Ontario epilepsy community urges government to improve care


Government commended by community for Ontario Brain Institute epilepsy research grant

Members of the Ontario epilepsy community advocate at Queen’s Park for the implementation of an Ontario Epilepsy Strategy – left to right – Rozalyn Werner-Arcé, Executive Director, Epilepsy Ontario; Dr. McIntyre Burnham, a pharmacologist and director of the Epilepsy Research Program at the University of Toronto, as well as an Epilepsy Ontario board member; and Melanie Jeffrey, a member of the epilepsy community from Simcoe County.

TORONTO, ON (March 6, 2012) – Today at Queen’s Park, 40 members of Ontario’s epilepsy community, led by Epilepsy Ontario and the Epilepsy Cure Initiative, gathered to meet with MPPs and policy advisors to increase awareness of epilepsy within government and advocate for the implementation of an Ontario Epilepsy Strategy. The key topics of discussion included the impact of epilepsy on Ontarians, consistent standards of patient care, improved access to treatment and disability and employment supports.

“Recently, the Ontario Health Technology Advisory Committee released recommendations to improve access to and standardize epilepsy care in Ontario which we strongly support as the foundation for a provincial epilepsy strategy,” said Rozalyn Werner-Arcé, Executive Director, Epilepsy Ontario. “On behalf of Ontarians living with epilepsy, their families and employers, we ask the government to ensure it incorporates the key role of community epilepsy organizations in the implementation of this strategy.”

 Better access to medication to improve seizure control

Epilepsy, the second most common neurological condition after headache, is a seizure disorder caused by sudden bursts of electrical energy in a person’s brain. Up to one-third of people living with epilepsy do not have adequate seizure control, severely impacting their independence, productivity and overall quality of life. The disorder can cause significant challenges, including difficulty finding employment, loss of driving privileges, cognitive decline, memory impairment and higher mortality rates.

“Far too many Ontarians still endure seizures, along with the damage each one leaves in its wake. Today, we call upon the Ontario government to ensure its citizens have swift access to new treatments for epilepsy as soon as they become available in Canada, in order to better their control seizures and improve their health and quality of life,” Werner-Arcé added.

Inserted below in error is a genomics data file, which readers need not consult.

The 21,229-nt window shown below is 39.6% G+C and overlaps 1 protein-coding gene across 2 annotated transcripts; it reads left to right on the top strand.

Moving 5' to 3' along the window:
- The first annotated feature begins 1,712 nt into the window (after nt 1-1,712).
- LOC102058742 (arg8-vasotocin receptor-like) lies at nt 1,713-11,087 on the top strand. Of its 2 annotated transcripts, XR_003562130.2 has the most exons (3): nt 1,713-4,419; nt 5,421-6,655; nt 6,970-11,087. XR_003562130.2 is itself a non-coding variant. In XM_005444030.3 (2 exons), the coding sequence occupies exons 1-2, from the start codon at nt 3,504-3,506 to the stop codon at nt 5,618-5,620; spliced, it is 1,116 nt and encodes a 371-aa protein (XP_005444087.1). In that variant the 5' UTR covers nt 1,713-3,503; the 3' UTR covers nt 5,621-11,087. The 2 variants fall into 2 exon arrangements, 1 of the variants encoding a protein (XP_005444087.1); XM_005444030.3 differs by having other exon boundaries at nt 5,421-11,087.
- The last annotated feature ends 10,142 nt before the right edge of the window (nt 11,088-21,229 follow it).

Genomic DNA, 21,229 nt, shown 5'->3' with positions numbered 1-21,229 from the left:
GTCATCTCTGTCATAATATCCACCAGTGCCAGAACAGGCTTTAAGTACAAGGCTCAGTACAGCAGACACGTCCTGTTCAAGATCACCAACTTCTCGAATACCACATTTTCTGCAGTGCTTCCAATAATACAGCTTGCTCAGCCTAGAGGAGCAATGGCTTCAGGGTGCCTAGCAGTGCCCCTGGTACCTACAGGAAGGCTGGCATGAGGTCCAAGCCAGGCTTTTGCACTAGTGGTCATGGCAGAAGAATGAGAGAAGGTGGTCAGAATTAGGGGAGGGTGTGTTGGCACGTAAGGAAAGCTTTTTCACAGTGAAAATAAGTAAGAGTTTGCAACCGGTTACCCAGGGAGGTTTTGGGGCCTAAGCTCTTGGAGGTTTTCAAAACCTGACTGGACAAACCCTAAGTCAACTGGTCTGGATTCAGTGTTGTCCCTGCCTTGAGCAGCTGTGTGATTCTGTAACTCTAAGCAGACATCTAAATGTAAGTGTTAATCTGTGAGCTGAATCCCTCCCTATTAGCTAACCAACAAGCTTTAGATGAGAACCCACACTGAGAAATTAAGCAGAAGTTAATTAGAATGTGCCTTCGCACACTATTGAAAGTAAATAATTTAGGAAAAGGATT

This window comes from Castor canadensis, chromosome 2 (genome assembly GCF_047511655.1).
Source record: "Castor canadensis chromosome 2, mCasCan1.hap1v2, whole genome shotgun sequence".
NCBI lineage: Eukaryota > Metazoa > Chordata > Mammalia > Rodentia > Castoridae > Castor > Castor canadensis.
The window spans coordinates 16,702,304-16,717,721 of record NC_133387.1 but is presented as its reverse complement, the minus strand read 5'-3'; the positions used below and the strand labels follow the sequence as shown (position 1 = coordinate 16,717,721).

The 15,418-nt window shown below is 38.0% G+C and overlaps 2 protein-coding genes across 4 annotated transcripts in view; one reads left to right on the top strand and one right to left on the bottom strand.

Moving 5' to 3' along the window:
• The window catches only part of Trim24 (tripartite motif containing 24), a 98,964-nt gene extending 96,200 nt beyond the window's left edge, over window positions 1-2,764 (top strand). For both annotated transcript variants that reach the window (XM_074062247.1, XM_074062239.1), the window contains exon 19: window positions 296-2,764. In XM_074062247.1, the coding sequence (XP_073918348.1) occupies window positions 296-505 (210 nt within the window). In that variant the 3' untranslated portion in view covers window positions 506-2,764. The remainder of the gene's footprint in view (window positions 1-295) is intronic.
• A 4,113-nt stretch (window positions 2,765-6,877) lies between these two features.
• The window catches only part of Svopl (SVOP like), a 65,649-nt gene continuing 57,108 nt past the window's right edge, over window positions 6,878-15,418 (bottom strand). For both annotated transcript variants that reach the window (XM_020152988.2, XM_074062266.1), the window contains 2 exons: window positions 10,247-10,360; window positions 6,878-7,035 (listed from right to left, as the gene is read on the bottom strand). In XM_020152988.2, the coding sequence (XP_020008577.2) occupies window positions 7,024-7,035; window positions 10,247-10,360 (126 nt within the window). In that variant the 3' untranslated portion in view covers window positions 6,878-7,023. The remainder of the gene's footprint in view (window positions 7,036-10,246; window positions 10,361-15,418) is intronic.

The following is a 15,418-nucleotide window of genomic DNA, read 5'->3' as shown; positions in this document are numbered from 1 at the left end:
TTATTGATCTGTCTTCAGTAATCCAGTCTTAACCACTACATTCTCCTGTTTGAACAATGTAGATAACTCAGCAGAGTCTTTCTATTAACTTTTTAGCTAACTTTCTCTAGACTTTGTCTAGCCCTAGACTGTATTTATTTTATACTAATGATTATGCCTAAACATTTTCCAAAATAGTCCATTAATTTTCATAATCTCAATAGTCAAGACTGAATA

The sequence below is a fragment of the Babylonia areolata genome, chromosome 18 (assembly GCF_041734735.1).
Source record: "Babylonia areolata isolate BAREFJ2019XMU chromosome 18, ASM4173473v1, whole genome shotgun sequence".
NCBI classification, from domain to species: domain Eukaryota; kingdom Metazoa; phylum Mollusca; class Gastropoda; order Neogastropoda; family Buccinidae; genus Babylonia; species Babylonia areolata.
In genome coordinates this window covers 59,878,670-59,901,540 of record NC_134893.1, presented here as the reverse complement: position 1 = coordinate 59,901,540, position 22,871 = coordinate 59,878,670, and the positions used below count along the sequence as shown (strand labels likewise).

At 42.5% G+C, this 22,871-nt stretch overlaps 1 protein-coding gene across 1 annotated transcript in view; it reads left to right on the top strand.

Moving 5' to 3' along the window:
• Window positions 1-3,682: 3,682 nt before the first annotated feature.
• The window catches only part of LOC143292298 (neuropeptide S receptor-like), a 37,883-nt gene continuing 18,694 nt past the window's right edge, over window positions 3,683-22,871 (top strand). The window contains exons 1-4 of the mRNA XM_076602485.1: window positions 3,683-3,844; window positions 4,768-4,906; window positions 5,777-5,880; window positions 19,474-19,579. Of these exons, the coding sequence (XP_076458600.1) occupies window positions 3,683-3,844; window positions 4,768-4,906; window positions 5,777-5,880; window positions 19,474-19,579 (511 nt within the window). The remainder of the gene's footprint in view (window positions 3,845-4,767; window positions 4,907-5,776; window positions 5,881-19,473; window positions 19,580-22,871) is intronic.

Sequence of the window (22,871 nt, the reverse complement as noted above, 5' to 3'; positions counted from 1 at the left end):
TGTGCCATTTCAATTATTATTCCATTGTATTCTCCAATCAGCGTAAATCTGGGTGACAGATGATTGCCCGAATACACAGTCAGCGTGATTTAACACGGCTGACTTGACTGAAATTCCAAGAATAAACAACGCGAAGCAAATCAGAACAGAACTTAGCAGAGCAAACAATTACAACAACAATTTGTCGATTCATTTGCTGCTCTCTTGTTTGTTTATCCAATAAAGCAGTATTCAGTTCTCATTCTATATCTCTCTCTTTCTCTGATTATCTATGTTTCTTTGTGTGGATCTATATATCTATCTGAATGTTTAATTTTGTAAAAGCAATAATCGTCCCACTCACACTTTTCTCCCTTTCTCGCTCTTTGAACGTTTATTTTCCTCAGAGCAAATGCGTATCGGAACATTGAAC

Support needed for workplace discrimination and disability

Epilepsy Action Day at Queen’s Park, an initiative founded by Margaret Maye of the Epilepsy Cure Initiative, provides individuals living with epilepsy the opportunity to speak directly to government representatives about the most pressing issues facing their community. In addition to consistent standards of care and better access to treatment, community advocates from across Ontario addressed the need for improved access to disability and employment supports.

“Many people with uncontrolled seizures experience significant difficulties in many aspects of life, including disability and discrimination issues in the workplace,” said Melanie Jeffrey, a member of the epilepsy community from Simcoe County. “A deeper understanding of these issues is greatly needed among our MPPs, as is improved access to programs that recognize and support the needs of Ontarians with epilepsy in the workforce.”

 Community commends government for epilepsy research funding

On March 5, the Minister of Economic Development and Innovation, Brad Duguid, and the Ontario Brain

Institute (OBI) announced their support of The Epilepsy Discovery Project – New Approaches to Intractable Epilepsy. Led by Dr. McIntyre Burnham and Dr. Jorge Burneo, the project is described as “an unprecedented collaboration between Ontario’s premier academic researchers and doctors, not-for-profit epilepsy organizations and the private sector,” and is aimed at discovering new therapies and technologies to improve the lives of those persons affected by epilepsy who do not respond to any available pharmaceutical treatments.

Dr. Burnham, a pharmacologist and director of the Epilepsy Research Program at the University of Toronto, as well as an Epilepsy Ontario board member, called the research funding announcement “a step in the right direction for Ontarians living with epilepsy.”

“Our community commends the Ontario government for its significant investment through the Ontario Brain Institute in leading-edge brain research being conducted here in Toronto and across the province,” Dr. Burnham added. “But we are here today to remind the government that much more needs to be done to respond to the serious unmet medical and social needs within our community.”

 About Epilepsy Ontario

Epilepsy Ontario (EO) is a non-profit non-governmental health organization and registered charity dedicated to promoting independence and optimal quality of life for children and adults living with seizure disorders, by promoting information, awareness, support services, advocacy, education and research. Through a network of local agencies, contacts and associates, Epilepsy Ontario provides client services, counselling, information and referral services, education and advocacy services for children and adults living with seizure disorders, and for their families, friends, co-workers and caregivers. EO offers long-term programs to raise standards of care and support medical research into seizure disorders. EO hopes to improve public awareness and education through publications, the EO web site, conferences, and outreach programs. Epilepsy Ontario will soon launch a new information and referral program to be led by an Epilepsy Information Specialist.

For more information and to schedule an interview, please contact:

Nic Canning
Cohn & Wolfe
647-259-3276 or 647-457-4972 (mobile)
[email protected]